Bell’s knack of plot propulsion, with many twists and turns, ups and downs, and multiple viewpoints, keeps the action fast and fresh in a whizzing adventure story. At the same time he introduces an undercurrent of scientific principles, a clear witty nod to the feminist movement with his introduction of womanly Ursel, (a brown bear who is yellow – she’s a blonde by choice – and has the job of keeping the Postal Express moving by fueling it with fusion bananas), and also an acknowledgement of age-old industries dying and with them both the job market and a population’s sense of purpose.

The Postal Express has been whittled down to just a lone Postmaster, what with the advent of new technologies, and the old manufacturing level at Troll city is in decline. With problems on the railways, including occasional disconnects, some late post and last minute delays, Bell gives a sharp precis of our changing world and diminishing trades.

There’s also a huge dose of British irony, with humour nicely planted throughout the book, and witty allusions to much culture and storytelling of the past – including the chapter heading ‘The Lion, the witch and the war zone’ – parents reading the story aloud will adore the many references, not least the underwater ghost pirates, Lady Crepuscular and her stone army, and many more. I kept jotting down little notes next to the text – Miss Haversham, Dr Who, Harry Potter, Men in Black….

The book is so much more than this though. With clearly defined characters all with motives for their actions, an understanding of the rhythm and flow of a good book, comic flair, and above all a top-notch fast-paced adventure plot, this is a phenomenal new novel.

The publishers thought so too – they have spared no expense. There’s a beautiful cover that sits underneath the dust jacket, and glorious black and white illustrations throughout by Flavia Sorrentino. I particularly appreciated her rendering of Trollville. (turn the book upside down).

Don’t miss this one – it’s a cracker. I’m going to read it again now – this time to a willing listener, and I’m ready for book two (as yet no publication date). You can buy it here.

The Afterwards by AF Harrold, illustrated by Emily Gravett

the afterwardsWhen I was at school I studied the story of Orpheus and Eurydice in a couple of different forms – French playwright Jean Anouilh’s version and Ovid’s telling. It’s a love story of the highest order, in which Eurydice tragically dies and Orpheus attempts to bring her back from the Underworld. Even in the versions in which a narrator has tried to imbue the story with some kind of uplifting ending – such as Orpheus’s songs enchanting everyone forever – the tale is still incredibly melancholy. Thinking back, I wonder if my teachers were mad to give such material to fourteen-year-old girls.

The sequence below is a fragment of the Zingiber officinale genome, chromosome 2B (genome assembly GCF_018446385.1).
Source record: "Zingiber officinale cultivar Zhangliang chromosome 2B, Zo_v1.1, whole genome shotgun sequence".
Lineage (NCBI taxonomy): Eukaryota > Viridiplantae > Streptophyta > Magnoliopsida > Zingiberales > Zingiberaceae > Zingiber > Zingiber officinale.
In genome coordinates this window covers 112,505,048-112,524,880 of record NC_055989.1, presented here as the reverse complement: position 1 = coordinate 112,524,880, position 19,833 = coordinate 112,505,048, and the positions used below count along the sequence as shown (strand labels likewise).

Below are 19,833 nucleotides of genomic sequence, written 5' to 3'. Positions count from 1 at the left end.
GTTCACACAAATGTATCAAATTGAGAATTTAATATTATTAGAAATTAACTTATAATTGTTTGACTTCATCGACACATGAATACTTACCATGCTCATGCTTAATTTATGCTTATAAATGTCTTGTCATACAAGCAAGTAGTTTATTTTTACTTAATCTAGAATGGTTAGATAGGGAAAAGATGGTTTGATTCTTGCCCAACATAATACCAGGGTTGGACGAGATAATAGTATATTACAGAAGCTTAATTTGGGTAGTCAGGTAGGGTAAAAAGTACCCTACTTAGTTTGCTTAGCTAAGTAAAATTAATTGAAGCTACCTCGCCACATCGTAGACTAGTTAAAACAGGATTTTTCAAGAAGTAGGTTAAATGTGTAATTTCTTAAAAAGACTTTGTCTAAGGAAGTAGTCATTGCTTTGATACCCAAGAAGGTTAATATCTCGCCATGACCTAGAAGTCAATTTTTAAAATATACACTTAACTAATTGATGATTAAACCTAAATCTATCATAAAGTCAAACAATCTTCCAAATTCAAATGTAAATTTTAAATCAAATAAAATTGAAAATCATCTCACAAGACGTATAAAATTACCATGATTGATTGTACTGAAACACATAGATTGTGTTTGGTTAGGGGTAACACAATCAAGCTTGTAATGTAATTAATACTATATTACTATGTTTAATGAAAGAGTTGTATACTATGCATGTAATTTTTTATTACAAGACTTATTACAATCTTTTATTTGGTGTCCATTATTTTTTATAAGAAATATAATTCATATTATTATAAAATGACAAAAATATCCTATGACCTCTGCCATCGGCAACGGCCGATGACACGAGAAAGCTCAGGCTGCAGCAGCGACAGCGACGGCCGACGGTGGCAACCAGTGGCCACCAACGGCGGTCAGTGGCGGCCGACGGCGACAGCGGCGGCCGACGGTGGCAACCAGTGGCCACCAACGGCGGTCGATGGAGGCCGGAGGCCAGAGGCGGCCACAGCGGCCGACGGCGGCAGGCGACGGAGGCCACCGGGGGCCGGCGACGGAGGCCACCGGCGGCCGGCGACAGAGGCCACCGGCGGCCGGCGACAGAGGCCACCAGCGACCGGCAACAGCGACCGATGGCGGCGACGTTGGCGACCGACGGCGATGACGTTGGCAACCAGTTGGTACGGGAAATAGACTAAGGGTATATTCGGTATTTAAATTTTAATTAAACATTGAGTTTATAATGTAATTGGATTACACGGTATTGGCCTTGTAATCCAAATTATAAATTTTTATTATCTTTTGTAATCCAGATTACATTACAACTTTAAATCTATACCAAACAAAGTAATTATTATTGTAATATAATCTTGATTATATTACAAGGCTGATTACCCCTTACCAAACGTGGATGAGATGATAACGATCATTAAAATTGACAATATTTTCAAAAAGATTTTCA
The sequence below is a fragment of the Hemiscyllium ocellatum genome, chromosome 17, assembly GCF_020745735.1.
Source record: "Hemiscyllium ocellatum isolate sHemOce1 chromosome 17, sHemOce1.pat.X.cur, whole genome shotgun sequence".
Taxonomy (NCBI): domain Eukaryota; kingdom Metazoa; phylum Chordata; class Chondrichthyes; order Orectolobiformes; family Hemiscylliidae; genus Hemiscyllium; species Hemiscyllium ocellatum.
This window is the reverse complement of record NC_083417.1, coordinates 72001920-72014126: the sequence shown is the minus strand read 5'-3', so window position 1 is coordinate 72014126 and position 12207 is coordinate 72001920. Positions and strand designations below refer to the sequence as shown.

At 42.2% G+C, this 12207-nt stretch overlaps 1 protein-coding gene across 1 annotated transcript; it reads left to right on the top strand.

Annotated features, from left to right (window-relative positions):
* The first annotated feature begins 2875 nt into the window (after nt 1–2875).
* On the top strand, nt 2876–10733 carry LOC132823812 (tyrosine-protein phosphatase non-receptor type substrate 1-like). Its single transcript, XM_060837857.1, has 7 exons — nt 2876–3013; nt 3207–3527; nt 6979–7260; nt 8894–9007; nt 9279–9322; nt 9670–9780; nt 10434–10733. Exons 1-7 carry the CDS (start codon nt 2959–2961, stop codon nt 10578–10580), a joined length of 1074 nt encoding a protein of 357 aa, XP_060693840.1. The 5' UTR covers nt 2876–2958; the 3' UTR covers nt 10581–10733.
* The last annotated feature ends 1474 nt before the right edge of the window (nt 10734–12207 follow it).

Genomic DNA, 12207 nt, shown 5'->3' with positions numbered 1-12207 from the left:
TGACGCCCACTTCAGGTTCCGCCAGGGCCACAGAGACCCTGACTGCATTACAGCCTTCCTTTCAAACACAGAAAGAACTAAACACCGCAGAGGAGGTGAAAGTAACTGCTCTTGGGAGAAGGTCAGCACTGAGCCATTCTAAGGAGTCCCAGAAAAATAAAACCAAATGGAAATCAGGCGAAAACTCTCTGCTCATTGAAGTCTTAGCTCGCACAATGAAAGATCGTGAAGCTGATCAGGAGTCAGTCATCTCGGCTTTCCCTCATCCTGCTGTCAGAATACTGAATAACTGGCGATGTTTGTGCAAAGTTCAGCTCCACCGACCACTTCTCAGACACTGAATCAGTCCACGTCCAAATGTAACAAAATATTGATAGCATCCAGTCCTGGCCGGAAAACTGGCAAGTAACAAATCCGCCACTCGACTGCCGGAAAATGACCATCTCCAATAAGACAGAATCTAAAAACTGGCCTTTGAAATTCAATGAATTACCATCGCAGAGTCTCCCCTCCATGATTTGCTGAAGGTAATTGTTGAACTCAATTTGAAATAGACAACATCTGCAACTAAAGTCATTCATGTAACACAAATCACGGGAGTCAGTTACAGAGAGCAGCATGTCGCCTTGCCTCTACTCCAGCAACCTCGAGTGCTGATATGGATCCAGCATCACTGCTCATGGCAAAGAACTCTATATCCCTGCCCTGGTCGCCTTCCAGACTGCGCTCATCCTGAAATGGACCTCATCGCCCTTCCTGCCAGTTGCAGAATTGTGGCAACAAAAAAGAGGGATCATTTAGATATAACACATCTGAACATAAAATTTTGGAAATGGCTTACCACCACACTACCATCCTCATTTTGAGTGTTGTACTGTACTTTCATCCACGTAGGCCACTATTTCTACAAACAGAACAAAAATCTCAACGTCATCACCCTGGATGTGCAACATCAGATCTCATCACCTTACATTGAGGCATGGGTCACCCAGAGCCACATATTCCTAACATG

And yet modern children’s literature is constantly eking out the darker corners of our lives – the shadowy parts. In the past year I’ve come across many picture books, young fiction and young adult fiction that all show children harsh realities – the horrific plight of refugees, bullies at school, death of close family members. Almost all of them end on a hopeful note in an attempt to show children resilience, forbearance perhaps, and that they are not alone in their tragedy.

When AF Harrold writes ‘serious’, he tends to reach into those dark corners, having dealt with loss in The Imaginary and bullying in The Song of Somewhere Else, amongst other things. He has described The Afterwards as the last of this triumvirate of books (not a trilogy – these are stand-alone titles) but they all link, in their collective other worldly, serious, atmospheric way. For it is the atmosphere they evoke almost more than the plot itself, which disturbs the soul.

The Afterwards is perhaps his darkest yet, melancholy in feel and quietly devastating. Ember and Ness are best friends – Ember lives with her father after her mother left a long time ago, and Ness lives next door. But then Ness dies (rather horrifically by falling off a swing and hitting her head – this is not a book for the faint-hearted child). Ember is left feeling lost and empty.

When Ember finds a way into the Afterworld, she decides she must bring Ness back with her. But the Afterworld is not going to let go of Ness so easily, and Ember finds that the demands made upon her will change how she thinks about things forever.

Any book dealing with the large topics of death, loss, memory and what happens after death is bound to address the darker side, but Harrold’s writing, even in its comic sphere, is full of atmosphere – and here it is dark indeed. The colours of the world are stripped away in the Afterworld – a metaphor used oft before – but here it really packs a punch. For not only has the colour been stripped away but also Ness’s energy, sapping slowly from her to leave her in a frightening, apathetic state – half the person she was, lacking her zest and charisma. An even more haunting premise is the other person that Ember comes across in the Afterworld – a frightening prospect that comes at the climax of the book, leaving Ember with an unbearable choice and the lingering feeling of sadness at mothers who die without seeing their children grow up. What’s more, there is a character in Ember’s real world who is willing to do something so dreadful that you wonder at Harrold’s daring at placing it at the heart of this novel.

This is a powerful book – written so matter-of-factly (and yet with the poise of a poet) that the magical realism of the Afterworld seems palpable and plausible; the characters so neatly drawn that they feel as if they are just around our own corner. But what haunts particularly is the unbearable feeling of loss and grief that permeates all the shadows of this book – even the grief over an animal.